Some creative people suffer from some form of mental illness. For instance, studies have shown that highly creative individuals are at greater risk for bipolar disorder than the general population.
Psychologist Kay Redfield Jamison of Johns Hopkins University School of Medicine found that 30 percent of writers, painters, and sculptors in her study had been treated for bipolar disorder.
Nancy Andreasen, a psychiatrist at the University of Iowa Carver College of Medicine, studied writers associated with the Iowa Writers’ Workshop and found that 80 percent suffered from depression, mania, or hypomania — compared to only 30 percent of non-writers.
Creative people tend to have adventuresome personalities and are likely to take risks. The high rate of mental illness in highly creative people could also be explained by a genetic predisposition to both creativity and madness.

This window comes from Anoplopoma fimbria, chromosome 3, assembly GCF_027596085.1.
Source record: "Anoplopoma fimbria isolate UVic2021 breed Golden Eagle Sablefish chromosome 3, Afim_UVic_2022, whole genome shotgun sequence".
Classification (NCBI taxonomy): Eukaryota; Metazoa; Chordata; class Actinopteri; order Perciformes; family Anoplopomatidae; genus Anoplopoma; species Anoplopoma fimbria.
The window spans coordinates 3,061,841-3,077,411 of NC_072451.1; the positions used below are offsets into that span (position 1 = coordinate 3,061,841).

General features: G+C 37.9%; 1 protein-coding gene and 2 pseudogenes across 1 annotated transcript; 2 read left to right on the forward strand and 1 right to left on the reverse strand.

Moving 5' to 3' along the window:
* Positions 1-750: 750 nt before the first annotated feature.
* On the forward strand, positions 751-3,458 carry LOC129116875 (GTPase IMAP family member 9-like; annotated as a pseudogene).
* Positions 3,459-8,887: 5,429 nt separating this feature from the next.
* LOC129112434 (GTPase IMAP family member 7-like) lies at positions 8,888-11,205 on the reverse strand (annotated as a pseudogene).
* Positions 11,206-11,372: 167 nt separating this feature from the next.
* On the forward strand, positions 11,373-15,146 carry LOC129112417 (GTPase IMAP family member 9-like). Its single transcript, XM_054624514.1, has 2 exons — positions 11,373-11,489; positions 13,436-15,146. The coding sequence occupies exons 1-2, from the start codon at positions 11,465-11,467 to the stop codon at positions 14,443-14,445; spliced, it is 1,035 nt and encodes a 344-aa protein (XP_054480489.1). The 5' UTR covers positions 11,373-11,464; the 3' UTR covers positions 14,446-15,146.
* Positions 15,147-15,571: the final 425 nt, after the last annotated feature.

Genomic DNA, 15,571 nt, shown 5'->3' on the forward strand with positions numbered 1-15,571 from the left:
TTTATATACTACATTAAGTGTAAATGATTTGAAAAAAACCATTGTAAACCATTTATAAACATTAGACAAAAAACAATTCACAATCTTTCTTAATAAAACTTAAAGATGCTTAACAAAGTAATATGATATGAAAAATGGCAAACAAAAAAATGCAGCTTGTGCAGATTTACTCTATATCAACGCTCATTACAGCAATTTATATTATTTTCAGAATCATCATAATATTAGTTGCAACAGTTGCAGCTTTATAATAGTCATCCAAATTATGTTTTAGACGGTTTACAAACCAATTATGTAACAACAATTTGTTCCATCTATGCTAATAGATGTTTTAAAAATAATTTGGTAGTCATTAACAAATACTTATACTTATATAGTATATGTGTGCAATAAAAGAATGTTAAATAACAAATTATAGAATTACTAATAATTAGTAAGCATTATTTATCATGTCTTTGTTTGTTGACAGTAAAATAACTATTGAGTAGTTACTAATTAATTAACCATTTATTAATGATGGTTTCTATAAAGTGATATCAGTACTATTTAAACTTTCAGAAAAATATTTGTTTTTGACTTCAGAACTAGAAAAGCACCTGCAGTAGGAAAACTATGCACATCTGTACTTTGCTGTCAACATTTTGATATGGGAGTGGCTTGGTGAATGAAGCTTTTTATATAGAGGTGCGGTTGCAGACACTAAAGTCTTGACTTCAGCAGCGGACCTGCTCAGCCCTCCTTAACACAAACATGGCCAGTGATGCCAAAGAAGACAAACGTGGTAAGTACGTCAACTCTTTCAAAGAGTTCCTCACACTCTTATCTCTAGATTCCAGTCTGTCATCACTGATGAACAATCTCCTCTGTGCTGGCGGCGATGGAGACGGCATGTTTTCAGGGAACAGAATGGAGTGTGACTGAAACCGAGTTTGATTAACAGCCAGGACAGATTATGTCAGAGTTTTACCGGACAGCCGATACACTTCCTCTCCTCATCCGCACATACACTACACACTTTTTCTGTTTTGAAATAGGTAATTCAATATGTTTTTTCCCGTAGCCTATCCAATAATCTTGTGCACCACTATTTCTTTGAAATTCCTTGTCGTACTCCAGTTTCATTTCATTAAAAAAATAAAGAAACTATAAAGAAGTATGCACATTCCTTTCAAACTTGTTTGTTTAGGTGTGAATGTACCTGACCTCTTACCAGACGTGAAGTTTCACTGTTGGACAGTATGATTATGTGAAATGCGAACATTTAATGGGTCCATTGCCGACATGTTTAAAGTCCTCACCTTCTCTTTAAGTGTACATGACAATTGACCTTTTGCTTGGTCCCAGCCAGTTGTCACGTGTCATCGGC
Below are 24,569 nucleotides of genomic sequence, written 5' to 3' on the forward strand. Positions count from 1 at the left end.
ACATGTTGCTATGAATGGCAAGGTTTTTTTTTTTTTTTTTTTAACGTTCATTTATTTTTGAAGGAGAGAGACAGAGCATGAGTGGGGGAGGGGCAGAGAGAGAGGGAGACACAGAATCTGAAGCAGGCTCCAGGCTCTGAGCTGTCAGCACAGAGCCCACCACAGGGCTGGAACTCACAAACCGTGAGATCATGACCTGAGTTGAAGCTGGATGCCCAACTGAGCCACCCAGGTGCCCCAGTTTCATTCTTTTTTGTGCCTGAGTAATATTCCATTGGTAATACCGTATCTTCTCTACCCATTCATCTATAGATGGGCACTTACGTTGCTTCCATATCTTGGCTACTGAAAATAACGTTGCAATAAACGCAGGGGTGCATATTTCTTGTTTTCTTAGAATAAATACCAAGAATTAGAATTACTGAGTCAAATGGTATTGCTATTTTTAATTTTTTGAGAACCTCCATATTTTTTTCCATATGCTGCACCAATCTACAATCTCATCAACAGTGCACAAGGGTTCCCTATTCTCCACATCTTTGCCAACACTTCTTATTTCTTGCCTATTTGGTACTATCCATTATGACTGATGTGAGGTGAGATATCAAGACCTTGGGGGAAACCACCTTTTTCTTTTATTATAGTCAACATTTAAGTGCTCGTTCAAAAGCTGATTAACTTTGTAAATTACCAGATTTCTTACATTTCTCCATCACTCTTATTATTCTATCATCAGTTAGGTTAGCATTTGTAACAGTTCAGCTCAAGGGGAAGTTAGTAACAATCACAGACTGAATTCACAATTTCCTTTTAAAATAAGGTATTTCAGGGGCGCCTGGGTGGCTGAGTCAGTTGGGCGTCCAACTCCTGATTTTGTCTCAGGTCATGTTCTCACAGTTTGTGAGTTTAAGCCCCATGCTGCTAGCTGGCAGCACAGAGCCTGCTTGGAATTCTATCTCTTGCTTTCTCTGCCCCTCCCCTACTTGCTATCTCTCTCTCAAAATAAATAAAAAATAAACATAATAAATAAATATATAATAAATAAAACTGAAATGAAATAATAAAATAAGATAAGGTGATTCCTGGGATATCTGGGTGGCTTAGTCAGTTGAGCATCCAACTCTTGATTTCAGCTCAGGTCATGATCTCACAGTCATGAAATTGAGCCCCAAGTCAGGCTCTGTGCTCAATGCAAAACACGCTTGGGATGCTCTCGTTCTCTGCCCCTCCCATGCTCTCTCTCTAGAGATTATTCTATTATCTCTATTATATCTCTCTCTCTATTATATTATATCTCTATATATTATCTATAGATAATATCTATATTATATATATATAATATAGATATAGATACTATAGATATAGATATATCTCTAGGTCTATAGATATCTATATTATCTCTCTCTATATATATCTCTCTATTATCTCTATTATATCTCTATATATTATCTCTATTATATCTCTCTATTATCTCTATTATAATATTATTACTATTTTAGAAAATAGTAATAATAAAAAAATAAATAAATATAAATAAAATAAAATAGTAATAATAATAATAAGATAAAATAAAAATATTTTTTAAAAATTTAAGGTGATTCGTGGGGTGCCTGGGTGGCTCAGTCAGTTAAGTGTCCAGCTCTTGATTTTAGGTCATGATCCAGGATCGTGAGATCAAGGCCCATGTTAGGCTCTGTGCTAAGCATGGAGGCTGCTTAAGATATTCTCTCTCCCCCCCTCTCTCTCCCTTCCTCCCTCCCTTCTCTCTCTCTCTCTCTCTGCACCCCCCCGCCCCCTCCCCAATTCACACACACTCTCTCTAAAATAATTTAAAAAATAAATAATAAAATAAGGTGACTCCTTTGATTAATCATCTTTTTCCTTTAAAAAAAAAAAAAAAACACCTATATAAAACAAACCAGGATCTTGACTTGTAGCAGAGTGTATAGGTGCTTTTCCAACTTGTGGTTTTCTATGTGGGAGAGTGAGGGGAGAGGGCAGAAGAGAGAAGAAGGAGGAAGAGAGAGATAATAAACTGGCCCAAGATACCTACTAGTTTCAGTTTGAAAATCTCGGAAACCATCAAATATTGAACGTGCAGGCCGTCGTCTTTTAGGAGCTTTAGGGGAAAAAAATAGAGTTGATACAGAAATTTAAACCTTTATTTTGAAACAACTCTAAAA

Creativity involves combining new ideas in ways others have not considered. Sometimes when a person’s ideas seem too far off the norm, he or she doesn’t make sense and may seem mentally ill.
Some people who suffer from mental illness are concerned that if treated, their inspiration to create will cease. This belief can be a challenge when treating bipolar patients who actually enjoy their hypomanic states.
The goal in treatment is to find a balance so that the patients’ symptoms are treated while their creativity is maintained.
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